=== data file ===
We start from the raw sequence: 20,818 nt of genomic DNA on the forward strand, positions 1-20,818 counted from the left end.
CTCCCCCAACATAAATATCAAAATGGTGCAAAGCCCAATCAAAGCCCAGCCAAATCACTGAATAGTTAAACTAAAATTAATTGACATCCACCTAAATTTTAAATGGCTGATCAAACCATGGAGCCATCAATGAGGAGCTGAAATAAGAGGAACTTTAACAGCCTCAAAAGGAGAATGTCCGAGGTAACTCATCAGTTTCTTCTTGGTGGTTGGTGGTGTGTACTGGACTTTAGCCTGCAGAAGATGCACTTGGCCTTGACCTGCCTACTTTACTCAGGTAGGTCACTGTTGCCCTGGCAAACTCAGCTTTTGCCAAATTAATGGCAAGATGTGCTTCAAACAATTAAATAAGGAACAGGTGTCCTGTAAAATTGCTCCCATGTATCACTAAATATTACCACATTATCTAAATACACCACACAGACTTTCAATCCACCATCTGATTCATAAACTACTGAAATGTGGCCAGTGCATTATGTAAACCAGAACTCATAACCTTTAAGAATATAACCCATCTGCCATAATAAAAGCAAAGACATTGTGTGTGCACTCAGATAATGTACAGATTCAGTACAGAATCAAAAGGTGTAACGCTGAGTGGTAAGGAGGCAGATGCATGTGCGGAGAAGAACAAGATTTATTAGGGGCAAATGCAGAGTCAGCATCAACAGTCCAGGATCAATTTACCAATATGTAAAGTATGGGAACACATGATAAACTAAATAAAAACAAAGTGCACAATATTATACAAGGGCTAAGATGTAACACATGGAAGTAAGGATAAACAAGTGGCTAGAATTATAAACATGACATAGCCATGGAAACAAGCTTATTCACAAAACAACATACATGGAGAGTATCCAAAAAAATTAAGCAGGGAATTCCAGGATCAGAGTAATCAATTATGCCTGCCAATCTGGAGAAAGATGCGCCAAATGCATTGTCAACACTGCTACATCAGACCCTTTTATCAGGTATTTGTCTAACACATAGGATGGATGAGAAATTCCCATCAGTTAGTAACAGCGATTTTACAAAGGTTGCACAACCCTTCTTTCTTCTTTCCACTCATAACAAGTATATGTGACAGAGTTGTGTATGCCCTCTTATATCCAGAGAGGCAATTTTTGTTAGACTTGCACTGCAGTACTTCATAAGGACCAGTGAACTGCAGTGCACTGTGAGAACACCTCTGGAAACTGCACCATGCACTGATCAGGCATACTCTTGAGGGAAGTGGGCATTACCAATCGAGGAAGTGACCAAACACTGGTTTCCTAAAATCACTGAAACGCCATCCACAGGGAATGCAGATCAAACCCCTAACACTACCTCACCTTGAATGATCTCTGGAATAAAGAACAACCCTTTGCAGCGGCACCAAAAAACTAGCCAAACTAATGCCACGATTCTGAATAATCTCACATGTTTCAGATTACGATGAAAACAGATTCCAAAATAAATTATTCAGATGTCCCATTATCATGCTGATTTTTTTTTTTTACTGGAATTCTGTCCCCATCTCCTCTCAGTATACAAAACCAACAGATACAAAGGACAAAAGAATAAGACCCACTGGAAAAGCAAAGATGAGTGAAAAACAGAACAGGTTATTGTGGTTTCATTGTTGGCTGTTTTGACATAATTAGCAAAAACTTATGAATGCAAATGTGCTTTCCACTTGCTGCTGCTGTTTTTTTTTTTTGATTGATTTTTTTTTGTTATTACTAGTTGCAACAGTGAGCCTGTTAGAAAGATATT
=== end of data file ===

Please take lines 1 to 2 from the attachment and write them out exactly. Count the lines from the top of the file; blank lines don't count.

We start from the raw sequence: 20,818 nt of genomic DNA on the forward strand, positions 1-20,818 counted from the left end.
CTCCCCCAACATAAATATCAAAATGGTGCAAAGCCCAATCAAAGCCCAGCCAAATCACTGAATAGTTAAACTAAAATTAATTGACATCCACCTAAATTTTAAATGGCTGATCAAACCATGGAGCCATCAATGAGGAGCTGAAATAAGAGGAACTTTAACAGCCTCAAAAGGAGAATGTCCGAGGTAACTCATCAGTTTCTTCTTGGTGGTTGGTGGTGTGTACTGGACTTTAGCCTGCAGAAGATGCACTTGGCCTTGACCTGCCTACTTTACTCAGGTAGGTCACTGTTGCCCTGGCAAACTCAGCTTTTGCCAAATTAATGGCAAGATGTGCTTCAAACAATTAAATAAGGAACAGGTGTCCTGTAAAATTGCTCCCATGTATCACTAAATATTACCACATTATCTAAATACACCACACAGACTTTCAATCCACCATCTGATTCATAAACTACTGAAATGTGGCCAGTGCATTATGTAAACCAGAACTCATAACCTTTAAGAATATAACCCATCTGCCATAATAAAAGCAAAGACATTGTGTGTGCACTCAGATAATGTACAGATTCAGTACAGAATCAAAAGGTGTAACGCTGAGTGGTAAGGAGGCAGATGCATGTGCGGAGAAGAACAAGATTTATTAGGGGCAAATGCAGAGTCAGCATCAACAGTCCAGGATCAATTTACCAATATGTAAAGTATGGGAACACATGATAAACTAAATAAAAACAAAGTGCACAATATTATACAAGGGCTAAGATGTAACACATGGAAGTAAGGATAAACAAGTGGCTAGAATTATAAACATGACATAGCCATGGAAACAAGCTTATTCACAAAACAACATACATGGAGAGTATCCAAAAAAATTAAGCAGGGAATTCCAGGATCAGAGTAATCAATTATGCCTGCCAATCTGGAGAAAGATGCGCCAAATGCATTGTCAACACTGCTACATCAGACCCTTTTATCAGGTATTTGTCTAACACATAGGATGGATGAGAAATTCCCATCAGTTAGTAACAGCGATTTTACAAAGGTTGCACAACCCTTCTTTCTTCTTTCCACTCATAACAAGTATATGTGACAGAGTTGTGTATGCCCTCTTATATCCAGAGAGGCAATTTTTGTTAGACTTGCACTGCAGTACTTCATAAGGACCAGTGAACTGCAGTGCACTGTGAGAACACCTCTGGAAACTGCACCATGCACTGATCAGGCATACTCTTGAGGGAAGTGGGCATTACCAATCGAGGAAGTGACCAAACACTGGTTTCCTAAAATCACTGAAACGCCATCCACAGGGAATGCAGATCAAACCCCTAACACTACCTCACCTTGAATGATCTCTGGAATAAAGAACAACCCTTTGCAGCGGCACCAAAAAACTAGCCAAACTAATGCCACGATTCTGAATAATCTCACATGTTTCAGATTACGATGAAAACAGATTCCAAAATAAATTATTCAGATGTCCCATTATCATGCTGATTTTTTTTTTTTACTGGAATTCTGTCCCCATCTCCTCTCAGTATACAAAACCAACAGATACAAAGGACAAAAGAATAAGACCCACTGGAAAAGCAAAGATGAGTGAAAAACAGAACAGGTTATTGTGGTTTCATTGTTGGCTGTTTTGACATAATTAGCAAAAACTTATGAATGCAAATGTGCTTTCCACTTGCTGCTGCTGTTTTTTTTTTTTGATTGATTTTTTTTTGTTATTACTAGTTGCAACAGTGAGCCTGTTAGAAAGATATT